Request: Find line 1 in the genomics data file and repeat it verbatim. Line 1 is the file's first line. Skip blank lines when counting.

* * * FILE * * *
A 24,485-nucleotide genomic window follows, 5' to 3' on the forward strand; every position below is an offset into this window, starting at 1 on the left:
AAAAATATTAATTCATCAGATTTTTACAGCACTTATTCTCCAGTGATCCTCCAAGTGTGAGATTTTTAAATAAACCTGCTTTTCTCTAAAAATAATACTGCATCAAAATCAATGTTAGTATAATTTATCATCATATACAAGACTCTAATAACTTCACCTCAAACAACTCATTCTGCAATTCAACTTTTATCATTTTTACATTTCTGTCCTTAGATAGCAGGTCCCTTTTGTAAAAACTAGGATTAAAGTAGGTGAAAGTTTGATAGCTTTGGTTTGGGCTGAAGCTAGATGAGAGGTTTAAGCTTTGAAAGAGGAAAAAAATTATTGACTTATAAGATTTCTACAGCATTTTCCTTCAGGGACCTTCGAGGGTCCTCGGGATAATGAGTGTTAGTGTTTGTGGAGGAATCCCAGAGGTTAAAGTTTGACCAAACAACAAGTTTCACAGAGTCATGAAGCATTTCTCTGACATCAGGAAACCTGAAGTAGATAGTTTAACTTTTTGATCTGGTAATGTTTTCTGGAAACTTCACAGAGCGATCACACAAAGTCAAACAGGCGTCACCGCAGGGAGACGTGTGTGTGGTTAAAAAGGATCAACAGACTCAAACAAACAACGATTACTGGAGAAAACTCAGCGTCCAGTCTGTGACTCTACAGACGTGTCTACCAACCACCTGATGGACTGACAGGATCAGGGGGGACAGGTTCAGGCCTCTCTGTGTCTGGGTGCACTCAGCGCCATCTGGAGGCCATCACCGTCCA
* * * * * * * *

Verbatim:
A 24,485-nucleotide genomic window follows, 5' to 3' on the forward strand; every position below is an offset into this window, starting at 1 on the left: